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According to a Hill staffer involved in managing the process, the White House put five issues on the table that needed to be addressed: language allowing agencies to share information for “national security” purposes; a requirement that the government limit the impact on privacy and civil liberties of the sharing of cyber-threat information, via procedures known as “minimization;” provisions on information being shared through a civilian, rather than military or intelligence, agency; the scope of liability protections for industry that share threat data; and a requirement that the private sector make a “reasonable effort” at minimization of “personally identifiable information,” such as Social Security numbers or financial records.
By the staffer’s estimation, the committee obliged the White House on three and a half of those five issues — national security purposes, mandatory government minimization, civilian information sharing, and in part, liability protections.
Critics saw it differently; Michelle Richardson, legislative counsel in the American Civil Liberties Union’s Washington office, said the language on information sharing through a civilian agency, for instance, still allowed businesses to share directly with military and intelligence agencies even though it designated the Departments of Homeland Security and Justice as “lead” agencies.
By the sponsors’ reckoning, it couldn’t address every issue without losing industry support. In an April 10 letter, a coalition of business groups including the U.S. Chamber of Commerce warned that the private sector minimization proposal by Rep. Adam B. Schiff, D-Calif., would be a significant impediment for small businesses trying to share information with the government.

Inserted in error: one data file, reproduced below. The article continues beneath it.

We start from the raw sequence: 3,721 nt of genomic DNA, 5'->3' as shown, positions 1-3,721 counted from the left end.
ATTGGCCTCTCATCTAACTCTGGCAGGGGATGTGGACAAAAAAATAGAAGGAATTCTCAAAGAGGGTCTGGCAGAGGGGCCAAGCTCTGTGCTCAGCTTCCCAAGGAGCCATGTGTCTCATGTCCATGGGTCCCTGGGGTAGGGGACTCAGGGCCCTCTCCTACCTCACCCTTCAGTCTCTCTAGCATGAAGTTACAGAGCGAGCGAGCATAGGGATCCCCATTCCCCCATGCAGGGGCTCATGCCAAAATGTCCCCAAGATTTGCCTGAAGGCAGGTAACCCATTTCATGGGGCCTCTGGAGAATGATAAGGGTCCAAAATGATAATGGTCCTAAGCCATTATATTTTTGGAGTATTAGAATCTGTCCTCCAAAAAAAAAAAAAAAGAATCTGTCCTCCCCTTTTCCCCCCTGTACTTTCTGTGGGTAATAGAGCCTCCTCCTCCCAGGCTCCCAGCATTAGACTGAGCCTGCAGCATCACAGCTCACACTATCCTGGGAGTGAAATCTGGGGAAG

A senior administration official, however, contended that none of the changes the White House wanted would have hampered information sharing, and that the administration has reached out to businesses to discuss ways they could implement minimization procedures.
Nonetheless, the changes won over many Democrats. The civilian agency language came via a last-minute addition worked out between Rogers and Ruppersberger with the leaders of the House Homeland Security Committee, Chairman Michael McCaul, R-Texas, and ranking Democrat Bennie Thompson of Mississippi. The language appeared to swing some members of that committee to a “yes” vote, in particular.
None of it swayed the White House. Before the McCaul-Thompson amendment, the White House issued a statement of administration policy spelling out the veto threat. Even after the amendment, the administration did not significantly change its position, although a senior administration official said it was a “step in the right direction.”
“The committee was quite surprised by it,” Sewell said.
Ruppersberger, at least, said he wasn’t surprised, because the sponsors didn’t make every change the White House wanted.
But privately, many backers of the bill fumed.
“Folks were frustrated about the veto threat,” said one industry lobbyist. The sentiment was, according to the lobbyist, “We want your support. If you put value in passing an information sharing bill, at least don’t threaten to veto the darn thing.”
Those who weren’t upset were confused by what the White House had to gain with the veto threat. Another industry lobbyist speculated that the administration was trying to “throw a bone” to liberal Democrats who had become very critical of the administration’s record on national security issues related to privacy and civil liberties.